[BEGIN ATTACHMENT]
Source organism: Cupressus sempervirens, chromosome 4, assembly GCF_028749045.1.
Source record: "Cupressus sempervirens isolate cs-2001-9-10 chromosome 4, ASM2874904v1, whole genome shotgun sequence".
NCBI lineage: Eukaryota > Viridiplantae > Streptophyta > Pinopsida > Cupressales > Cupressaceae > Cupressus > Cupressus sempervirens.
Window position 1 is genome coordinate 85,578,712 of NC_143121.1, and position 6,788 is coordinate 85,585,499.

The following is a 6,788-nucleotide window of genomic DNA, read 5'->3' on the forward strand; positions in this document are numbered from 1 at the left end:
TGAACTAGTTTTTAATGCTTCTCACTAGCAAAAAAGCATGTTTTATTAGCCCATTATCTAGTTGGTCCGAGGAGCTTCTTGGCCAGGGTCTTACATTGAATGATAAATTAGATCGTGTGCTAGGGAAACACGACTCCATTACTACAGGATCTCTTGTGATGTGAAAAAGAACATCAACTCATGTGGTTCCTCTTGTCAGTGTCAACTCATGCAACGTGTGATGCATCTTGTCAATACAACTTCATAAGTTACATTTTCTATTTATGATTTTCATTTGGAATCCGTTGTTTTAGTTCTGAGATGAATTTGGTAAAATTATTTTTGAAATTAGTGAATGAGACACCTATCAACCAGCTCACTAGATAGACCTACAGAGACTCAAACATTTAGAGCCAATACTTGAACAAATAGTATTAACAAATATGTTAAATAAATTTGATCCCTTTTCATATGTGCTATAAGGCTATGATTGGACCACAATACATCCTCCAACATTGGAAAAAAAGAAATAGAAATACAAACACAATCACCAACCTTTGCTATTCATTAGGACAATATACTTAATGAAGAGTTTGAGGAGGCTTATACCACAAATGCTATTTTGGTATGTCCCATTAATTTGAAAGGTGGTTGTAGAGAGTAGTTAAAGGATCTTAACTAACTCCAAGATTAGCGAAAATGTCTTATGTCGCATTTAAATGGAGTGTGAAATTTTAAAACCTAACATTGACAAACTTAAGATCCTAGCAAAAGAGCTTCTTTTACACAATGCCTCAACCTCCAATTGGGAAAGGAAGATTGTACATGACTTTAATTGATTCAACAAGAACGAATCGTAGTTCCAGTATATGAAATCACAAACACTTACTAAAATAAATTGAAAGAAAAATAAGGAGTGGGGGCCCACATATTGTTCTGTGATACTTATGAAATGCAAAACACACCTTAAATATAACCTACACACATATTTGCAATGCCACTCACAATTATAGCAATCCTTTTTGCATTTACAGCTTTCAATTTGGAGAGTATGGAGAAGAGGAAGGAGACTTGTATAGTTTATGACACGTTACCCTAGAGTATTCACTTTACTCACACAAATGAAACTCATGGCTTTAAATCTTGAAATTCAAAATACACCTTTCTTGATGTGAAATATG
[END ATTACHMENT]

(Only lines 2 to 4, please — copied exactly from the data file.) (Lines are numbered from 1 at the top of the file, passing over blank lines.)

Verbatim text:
Source record: "Cupressus sempervirens isolate cs-2001-9-10 chromosome 4, ASM2874904v1, whole genome shotgun sequence".
NCBI lineage: Eukaryota > Viridiplantae > Streptophyta > Pinopsida > Cupressales > Cupressaceae > Cupressus > Cupressus sempervirens.
Window position 1 is genome coordinate 85,578,712 of NC_143121.1, and position 6,788 is coordinate 85,585,499.